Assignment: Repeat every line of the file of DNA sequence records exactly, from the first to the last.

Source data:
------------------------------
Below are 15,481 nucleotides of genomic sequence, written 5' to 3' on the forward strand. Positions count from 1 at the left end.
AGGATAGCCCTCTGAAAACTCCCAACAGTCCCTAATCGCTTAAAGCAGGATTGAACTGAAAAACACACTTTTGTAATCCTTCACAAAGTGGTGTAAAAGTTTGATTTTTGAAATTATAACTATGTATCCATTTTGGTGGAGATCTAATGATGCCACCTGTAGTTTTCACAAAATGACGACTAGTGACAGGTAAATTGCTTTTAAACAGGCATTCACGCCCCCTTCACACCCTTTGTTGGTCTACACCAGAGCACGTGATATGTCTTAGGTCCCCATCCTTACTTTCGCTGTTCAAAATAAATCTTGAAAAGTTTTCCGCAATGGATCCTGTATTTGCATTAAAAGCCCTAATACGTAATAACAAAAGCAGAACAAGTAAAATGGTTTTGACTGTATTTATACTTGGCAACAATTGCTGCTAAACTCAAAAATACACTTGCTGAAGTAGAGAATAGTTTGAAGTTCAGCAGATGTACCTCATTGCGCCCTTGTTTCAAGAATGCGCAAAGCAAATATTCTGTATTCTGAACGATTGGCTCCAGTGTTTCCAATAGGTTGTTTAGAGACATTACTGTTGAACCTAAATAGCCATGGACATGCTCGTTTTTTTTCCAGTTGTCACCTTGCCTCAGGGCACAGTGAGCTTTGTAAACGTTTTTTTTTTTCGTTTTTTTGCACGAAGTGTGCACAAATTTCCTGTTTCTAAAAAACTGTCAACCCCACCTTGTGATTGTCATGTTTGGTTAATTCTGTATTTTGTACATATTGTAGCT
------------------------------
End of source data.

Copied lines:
Below are 15,481 nucleotides of genomic sequence, written 5' to 3' on the forward strand. Positions count from 1 at the left end.
AGGATAGCCCTCTGAAAACTCCCAACAGTCCCTAATCGCTTAAAGCAGGATTGAACTGAAAAACACACTTTTGTAATCCTTCACAAAGTGGTGTAAAAGTTTGATTTTTGAAATTATAACTATGTATCCATTTTGGTGGAGATCTAATGATGCCACCTGTAGTTTTCACAAAATGACGACTAGTGACAGGTAAATTGCTTTTAAACAGGCATTCACGCCCCCTTCACACCCTTTGTTGGTCTACACCAGAGCACGTGATATGTCTTAGGTCCCCATCCTTACTTTCGCTGTTCAAAATAAATCTTGAAAAGTTTTCCGCAATGGATCCTGTATTTGCATTAAAAGCCCTAATACGTAATAACAAAAGCAGAACAAGTAAAATGGTTTTGACTGTATTTATACTTGGCAACAATTGCTGCTAAACTCAAAAATACACTTGCTGAAGTAGAGAATAGTTTGAAGTTCAGCAGATGTACCTCATTGCGCCCTTGTTTCAAGAATGCGCAAAGCAAATATTCTGTATTCTGAACGATTGGCTCCAGTGTTTCCAATAGGTTGTTTAGAGACATTACTGTTGAACCTAAATAGCCATGGACATGCTCGTTTTTTTTCCAGTTGTCACCTTGCCTCAGGGCACAGTGAGCTTTGTAAACGTTTTTTTTTTTCGTTTTTTTGCACGAAGTGTGCACAAATTTCCTGTTTCTAAAAAACTGTCAACCCCACCTTGTGATTGTCATGTTTGGTTAATTCTGTATTTTGTACATATTGTAGCT